Famous Movie Producers You Know And Those You Don’t
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Do you know why the Best Picture Oscar is awarded to the producer of the film, not the director? Back when the Academy of Motion Picture Arts and Sciences was formed in 1927, during the heyday of silent movies, producers were the power brokers in the film industry, so it made sense to award them for the Best Picture. Even today, the producer is where most film projects begin and so the tradition continues. Don’t worry about the director however; they have a comparable Oscar award for the Best Director.
We’ve compiled a list of some of today’s hottest producers in two parts. Part one is famous producers who are also directors; part two is famous producers who are not directors. It demonstrates how the power brokers, at least when it comes to the public perception, in Hollywood have shifted to favor the directors.
Famous Producers Who Are Also Directors
Steven Spielberg. His first film was the 1971 made for TV movie Duel. In 1974 he directed his first feature film, The Sugarland Express. In 1975 he directed Jaws, one of the first summer blockbusters, both of which were produced by David Brown and Richard D. Zanuck. He followed this with Close Encounters of the Third Kind in 1977 which was produced by Clark L. Paylow, Julia Phillips and Michael Phillips. The first movies Spielberg produced were I Wanna Hold Your Hand in 1978 and Used Cars in 1980—both of which were directed by Robert Zemeckis. Spielberg’s next film, Raiders of the Lost Ark (1981) was produced by Howard G. Kazanjian, George Lucas and Frank Marshall. In 1982, Spielberg wrote and produced (along with Frank Marshall and Kathleen Kennedy) Poltergeist and directed and produced (along with Kathleen Kennedy and Melissa Mathison) E.T. the Extra-Terrestrial. Following the success of these two films, the next two decades saw Spielberg produce, or co-produce The Goonies, Gremlins, Back to the Future, The Color Purple, Who Framed Roger Rabbit, Always, Back to the Future Part II, Schindler’s List (for which he won Best Picture and Best Director Oscars), The Mask of Zorro, Men in Black and Saving Private Ryan. Since 2001, Spielberg has served as executive producer on hundreds of episodes of TV series and has numerous film projects in the works.
Francis Ford Coppola. His first big credit was as a screenwriter for the film Patton in 1970 for which he was an Oscar. In 1972 he directed The Godfather. He followed this up with The Godfather Part II in 1974 for which he won Best Picture, Best Director and Best Adapted Screenplay Oscars. In between the two Godfather movies, Coppola produced American Graffiti (directed by George Lucas), Apocalypse Now (which he also directed and co-wrote), Rumble Fish, The Godfather: Part III, and more than 30 other movies since.
Clint Eastwood. He started as a TV actor in Rawhide. After starring in a trio of Spaghetti Westerns as the Man with No Name and as Harry Callahan in a quintet of Dirty Harry movies, Eastwood turned his focus to directing with his first effort Play Misty for Me in 1971. In 1992. Eastwood won Oscars for Best Picture and Best Director for Unforgiven a feat he repeated with 2004’s Million Dollar Baby. To date, Eastwood, who shows no signs of slowing down, has 71 acting credits, 46 producing credits and 41 directing credits to his name.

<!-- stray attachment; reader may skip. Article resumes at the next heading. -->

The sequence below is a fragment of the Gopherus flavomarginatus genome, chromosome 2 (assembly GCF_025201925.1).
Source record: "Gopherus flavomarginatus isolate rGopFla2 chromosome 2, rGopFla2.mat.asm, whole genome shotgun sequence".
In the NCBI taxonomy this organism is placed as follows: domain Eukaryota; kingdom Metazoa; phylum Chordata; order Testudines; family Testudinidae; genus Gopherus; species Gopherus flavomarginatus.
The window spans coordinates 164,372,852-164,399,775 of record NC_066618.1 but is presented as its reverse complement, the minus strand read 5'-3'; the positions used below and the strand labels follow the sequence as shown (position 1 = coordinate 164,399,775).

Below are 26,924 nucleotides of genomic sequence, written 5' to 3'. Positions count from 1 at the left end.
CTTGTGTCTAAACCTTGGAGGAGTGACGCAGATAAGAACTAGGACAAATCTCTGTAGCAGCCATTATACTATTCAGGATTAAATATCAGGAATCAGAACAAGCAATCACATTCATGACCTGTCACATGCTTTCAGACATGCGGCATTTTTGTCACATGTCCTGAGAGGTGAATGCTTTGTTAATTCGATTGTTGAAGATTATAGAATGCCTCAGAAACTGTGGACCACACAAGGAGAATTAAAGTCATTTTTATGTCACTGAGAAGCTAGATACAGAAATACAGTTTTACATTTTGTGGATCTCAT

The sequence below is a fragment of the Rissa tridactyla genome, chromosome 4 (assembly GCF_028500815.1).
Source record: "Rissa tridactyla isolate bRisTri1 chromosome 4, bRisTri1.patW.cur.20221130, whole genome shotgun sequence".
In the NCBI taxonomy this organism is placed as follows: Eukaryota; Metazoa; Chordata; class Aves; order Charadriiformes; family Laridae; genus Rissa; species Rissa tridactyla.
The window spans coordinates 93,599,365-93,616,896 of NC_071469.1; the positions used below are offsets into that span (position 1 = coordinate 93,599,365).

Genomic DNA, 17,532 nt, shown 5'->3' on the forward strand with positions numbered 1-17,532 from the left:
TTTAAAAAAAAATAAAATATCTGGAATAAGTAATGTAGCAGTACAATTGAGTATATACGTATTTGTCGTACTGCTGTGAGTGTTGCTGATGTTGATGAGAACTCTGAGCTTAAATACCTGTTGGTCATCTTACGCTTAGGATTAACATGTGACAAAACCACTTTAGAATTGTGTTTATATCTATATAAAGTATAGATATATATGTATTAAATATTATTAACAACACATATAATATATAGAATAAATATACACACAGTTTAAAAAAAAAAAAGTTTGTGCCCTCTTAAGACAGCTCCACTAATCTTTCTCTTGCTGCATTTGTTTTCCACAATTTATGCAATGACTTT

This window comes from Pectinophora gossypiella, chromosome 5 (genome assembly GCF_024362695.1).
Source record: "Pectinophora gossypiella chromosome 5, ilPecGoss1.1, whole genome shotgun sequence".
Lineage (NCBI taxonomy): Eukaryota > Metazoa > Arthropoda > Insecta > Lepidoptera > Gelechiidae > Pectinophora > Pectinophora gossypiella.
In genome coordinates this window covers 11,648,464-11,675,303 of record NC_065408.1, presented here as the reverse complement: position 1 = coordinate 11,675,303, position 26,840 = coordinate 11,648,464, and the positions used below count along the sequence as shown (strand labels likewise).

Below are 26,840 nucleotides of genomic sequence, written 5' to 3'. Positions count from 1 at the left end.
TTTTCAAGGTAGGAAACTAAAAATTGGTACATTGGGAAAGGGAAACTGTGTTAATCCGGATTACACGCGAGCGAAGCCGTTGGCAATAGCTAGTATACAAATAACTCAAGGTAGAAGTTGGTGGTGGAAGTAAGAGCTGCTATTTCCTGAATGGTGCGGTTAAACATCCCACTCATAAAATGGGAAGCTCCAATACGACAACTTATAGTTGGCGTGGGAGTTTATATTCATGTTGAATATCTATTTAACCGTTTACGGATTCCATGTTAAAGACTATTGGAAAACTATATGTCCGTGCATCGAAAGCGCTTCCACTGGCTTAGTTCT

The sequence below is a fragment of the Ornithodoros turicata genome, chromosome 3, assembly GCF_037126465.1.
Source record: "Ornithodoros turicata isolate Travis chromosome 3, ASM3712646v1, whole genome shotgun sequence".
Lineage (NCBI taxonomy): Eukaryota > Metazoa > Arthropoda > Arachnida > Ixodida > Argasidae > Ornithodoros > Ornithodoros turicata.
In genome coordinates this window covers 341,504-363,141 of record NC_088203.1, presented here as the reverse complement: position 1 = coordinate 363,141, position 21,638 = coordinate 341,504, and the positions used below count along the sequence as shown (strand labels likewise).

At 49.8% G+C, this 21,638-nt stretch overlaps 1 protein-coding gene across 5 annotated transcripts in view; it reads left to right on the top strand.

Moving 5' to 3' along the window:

Famous Producers Who Are Not Directors
Scott Rudin. To date, Rudin has 142 producing credits and has averaged producing five films a year since the 1990s. Among his most well-known movies are No Country for Old Men, Fences, The Girl with the Dragon Tattoo, Moneyball, Zoolander, The Truman Show and The Addams Family.
Harvey Weinstein. As a producer, Weinstein has 328 credits to date yet is best known for the sexual abuse allegations aimed at him and started the #MeToo movement. Pulp Fiction, Shakespeare in Love, The Crying Game, Sex, Lies and Videotape, Good Will Hunting, Fahrenheit 9/11, Scary Movie and Lord of the Rings: The Fellowship of the Ring.
Brian Grazer. Grazer lists 179 producer credits to his name, including four movies that were nominated for Best Picture: Splash, Apollo 13, A Beautiful Mind (which won) and Frost/Nixon. Grazer’s initial foray into producing was with the film Night Shift, directed by Ron Howard. This led to Howard and Grazer co-founding Imagine Entertainment. Other films produced by Grazer include 8 Mile, The Da Vinci Code, American Gangster, J. Edgar and The Changeling.
What should be apparent is that if you want to become publicly famous, being a producer is probably not the path you want to take. However, if you want to be wealthy and a force to be reckoned with inside of the film industry, becoming a producer is a great career path to follow—with the added benefit (at least in some eyes) of being able to walk down the street without being recognized.
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